3. I don’t think the core of what you are saying is unreasonable, if I understand it correctly now. But it becomes clouded and obscured by two problems. Though perhaps unintentionally, your posts sometimes convey disdain, as though these ID advocates don’t realize what they are doing or why. Yet at the same time, I haven’t noticed you acknowledging or showing understanding of the principled reasons why ID advocates make the distinctions they do between science and personal ideology or motivation. Together these give the impression, true or not, that you have just not bothered to first understand what you criticize and disdain.

    Matters are further confused when you use shift interchangeably between different meanings of “science”. This adds to the impressions just mentioned. It would be far more effective for you to translate your points into a consistent use of the language and terminology used by your audience. Consider 1 Cor. 14:7-11. Consider also that the New Testament was written in the common Greek.

    4. “Equivocation is classified as both a formal and informal fallacy. It is the misleading use of a word with more than one meaning (by glossing over which meaning is intended at a particular time).”
    -Wikipedia

    WRT equivocation, your analogy concerning “balls” does not work. In context, it is clear that each use of “balls” is meant to be a different term with a different meaning. No one would suggest that any of those “balls” are referring to the same thing. They are different definitions for clearly separate uses. Furthermore, if someone were talking about one of uses, no one would think of suggesting “your notion of “balls” is significantly thinner than mine” just because they were not talking about some other distinct meaning.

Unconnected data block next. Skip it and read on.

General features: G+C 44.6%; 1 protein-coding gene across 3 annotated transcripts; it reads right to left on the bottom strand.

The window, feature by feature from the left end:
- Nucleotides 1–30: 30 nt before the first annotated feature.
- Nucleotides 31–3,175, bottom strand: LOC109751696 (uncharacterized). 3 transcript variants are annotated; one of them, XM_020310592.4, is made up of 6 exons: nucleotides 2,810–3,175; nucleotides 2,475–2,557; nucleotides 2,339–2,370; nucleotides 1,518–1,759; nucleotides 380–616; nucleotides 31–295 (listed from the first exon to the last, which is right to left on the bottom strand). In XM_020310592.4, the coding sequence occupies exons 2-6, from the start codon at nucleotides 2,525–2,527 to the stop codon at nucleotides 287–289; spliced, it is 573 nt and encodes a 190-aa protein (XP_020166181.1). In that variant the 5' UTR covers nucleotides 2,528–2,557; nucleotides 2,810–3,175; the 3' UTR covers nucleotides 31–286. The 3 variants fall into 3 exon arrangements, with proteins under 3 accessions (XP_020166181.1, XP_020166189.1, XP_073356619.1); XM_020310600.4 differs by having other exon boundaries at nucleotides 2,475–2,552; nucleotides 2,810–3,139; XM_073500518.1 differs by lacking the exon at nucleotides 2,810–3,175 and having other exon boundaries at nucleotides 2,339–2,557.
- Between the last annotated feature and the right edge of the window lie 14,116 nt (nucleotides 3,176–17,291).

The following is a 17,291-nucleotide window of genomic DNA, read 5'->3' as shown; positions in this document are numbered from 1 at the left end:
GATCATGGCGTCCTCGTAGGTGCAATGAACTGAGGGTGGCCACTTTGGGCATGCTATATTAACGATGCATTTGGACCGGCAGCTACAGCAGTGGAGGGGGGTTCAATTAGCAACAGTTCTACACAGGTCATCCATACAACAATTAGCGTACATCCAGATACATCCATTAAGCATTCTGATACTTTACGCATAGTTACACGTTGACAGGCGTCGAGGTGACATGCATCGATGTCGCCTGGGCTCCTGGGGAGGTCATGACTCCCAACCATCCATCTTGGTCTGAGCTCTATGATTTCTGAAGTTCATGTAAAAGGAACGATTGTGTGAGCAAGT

On the other hand, when you say “I think your notion of “science” is significantly thinner than mine…” or when you respond to statements ID proponents have made about science using one definition with a response that actually supposes a different definition that is not as limited, those are cases of the error of equivocation, whether intentional or not.

    Equi+vocal (many voices, i.e. voicing/applying multiple meanings to the same term) vs. Uni+vocal (voicing/applying a single, consistent meaning to a term).

    Rather than slide between the various meanings of science, it would be better for communication if your response uses terms in a manner consistent with how your audience uses and understands them. Other meanings can be expressed in clearly distinct terms without loss of content. Please see previous point concerning translation.

    Blessings to you.